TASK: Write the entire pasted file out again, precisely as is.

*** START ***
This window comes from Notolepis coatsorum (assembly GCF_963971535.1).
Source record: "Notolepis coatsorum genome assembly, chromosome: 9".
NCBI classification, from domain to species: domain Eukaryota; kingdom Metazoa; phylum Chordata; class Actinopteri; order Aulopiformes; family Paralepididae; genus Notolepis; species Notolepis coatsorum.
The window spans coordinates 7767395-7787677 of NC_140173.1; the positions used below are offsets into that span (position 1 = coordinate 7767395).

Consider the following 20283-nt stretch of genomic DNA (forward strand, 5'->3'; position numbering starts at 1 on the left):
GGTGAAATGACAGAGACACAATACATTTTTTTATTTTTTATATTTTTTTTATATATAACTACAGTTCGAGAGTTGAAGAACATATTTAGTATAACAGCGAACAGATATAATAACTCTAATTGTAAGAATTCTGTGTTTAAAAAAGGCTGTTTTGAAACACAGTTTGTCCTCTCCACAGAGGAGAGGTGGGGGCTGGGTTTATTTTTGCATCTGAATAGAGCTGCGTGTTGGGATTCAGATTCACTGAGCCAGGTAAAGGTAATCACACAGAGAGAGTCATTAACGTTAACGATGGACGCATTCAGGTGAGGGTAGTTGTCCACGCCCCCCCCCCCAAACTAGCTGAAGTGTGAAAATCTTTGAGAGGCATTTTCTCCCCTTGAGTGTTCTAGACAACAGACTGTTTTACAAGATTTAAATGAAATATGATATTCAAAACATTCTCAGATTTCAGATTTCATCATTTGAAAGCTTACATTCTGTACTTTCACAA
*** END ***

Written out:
This window comes from Notolepis coatsorum (assembly GCF_963971535.1).
Source record: "Notolepis coatsorum genome assembly, chromosome: 9".
NCBI classification, from domain to species: domain Eukaryota; kingdom Metazoa; phylum Chordata; class Actinopteri; order Aulopiformes; family Paralepididae; genus Notolepis; species Notolepis coatsorum.
The window spans coordinates 7767395-7787677 of NC_140173.1; the positions used below are offsets into that span (position 1 = coordinate 7767395).

Consider the following 20283-nt stretch of genomic DNA (forward strand, 5'->3'; position numbering starts at 1 on the left):
GGTGAAATGACAGAGACACAATACATTTTTTTATTTTTTATATTTTTTTTATATATAACTACAGTTCGAGAGTTGAAGAACATATTTAGTATAACAGCGAACAGATATAATAACTCTAATTGTAAGAATTCTGTGTTTAAAAAAGGCTGTTTTGAAACACAGTTTGTCCTCTCCACAGAGGAGAGGTGGGGGCTGGGTTTATTTTTGCATCTGAATAGAGCTGCGTGTTGGGATTCAGATTCACTGAGCCAGGTAAAGGTAATCACACAGAGAGAGTCATTAACGTTAACGATGGACGCATTCAGGTGAGGGTAGTTGTCCACGCCCCCCCCCCCAAACTAGCTGAAGTGTGAAAATCTTTGAGAGGCATTTTCTCCCCTTGAGTGTTCTAGACAACAGACTGTTTTACAAGATTTAAATGAAATATGATATTCAAAACATTCTCAGATTTCAGATTTCATCATTTGAAAGCTTACATTCTGTACTTTCACAA